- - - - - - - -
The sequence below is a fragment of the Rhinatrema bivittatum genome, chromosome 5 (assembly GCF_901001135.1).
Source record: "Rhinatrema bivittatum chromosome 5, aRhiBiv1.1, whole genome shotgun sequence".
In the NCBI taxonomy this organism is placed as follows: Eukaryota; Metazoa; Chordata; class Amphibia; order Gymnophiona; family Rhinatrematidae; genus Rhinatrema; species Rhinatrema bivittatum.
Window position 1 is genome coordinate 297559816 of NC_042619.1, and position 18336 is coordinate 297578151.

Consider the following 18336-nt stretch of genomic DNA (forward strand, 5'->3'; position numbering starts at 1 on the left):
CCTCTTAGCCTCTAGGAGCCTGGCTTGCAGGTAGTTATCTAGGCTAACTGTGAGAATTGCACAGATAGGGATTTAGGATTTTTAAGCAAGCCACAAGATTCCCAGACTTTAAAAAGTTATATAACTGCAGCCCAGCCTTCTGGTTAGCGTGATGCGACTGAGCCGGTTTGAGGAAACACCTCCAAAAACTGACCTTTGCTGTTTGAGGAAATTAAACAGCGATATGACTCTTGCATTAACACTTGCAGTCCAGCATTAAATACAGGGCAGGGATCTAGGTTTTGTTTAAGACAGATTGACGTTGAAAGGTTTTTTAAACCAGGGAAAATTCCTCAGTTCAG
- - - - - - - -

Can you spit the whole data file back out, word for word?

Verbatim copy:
The sequence below is a fragment of the Rhinatrema bivittatum genome, chromosome 5 (assembly GCF_901001135.1).
Source record: "Rhinatrema bivittatum chromosome 5, aRhiBiv1.1, whole genome shotgun sequence".
In the NCBI taxonomy this organism is placed as follows: Eukaryota; Metazoa; Chordata; class Amphibia; order Gymnophiona; family Rhinatrematidae; genus Rhinatrema; species Rhinatrema bivittatum.
Window position 1 is genome coordinate 297559816 of NC_042619.1, and position 18336 is coordinate 297578151.

Consider the following 18336-nt stretch of genomic DNA (forward strand, 5'->3'; position numbering starts at 1 on the left):
CCTCTTAGCCTCTAGGAGCCTGGCTTGCAGGTAGTTATCTAGGCTAACTGTGAGAATTGCACAGATAGGGATTTAGGATTTTTAAGCAAGCCACAAGATTCCCAGACTTTAAAAAGTTATATAACTGCAGCCCAGCCTTCTGGTTAGCGTGATGCGACTGAGCCGGTTTGAGGAAACACCTCCAAAAACTGACCTTTGCTGTTTGAGGAAATTAAACAGCGATATGACTCTTGCATTAACACTTGCAGTCCAGCATTAAATACAGGGCAGGGATCTAGGTTTTGTTTAAGACAGATTGACGTTGAAAGGTTTTTTAAACCAGGGAAAATTCCTCAGTTCAG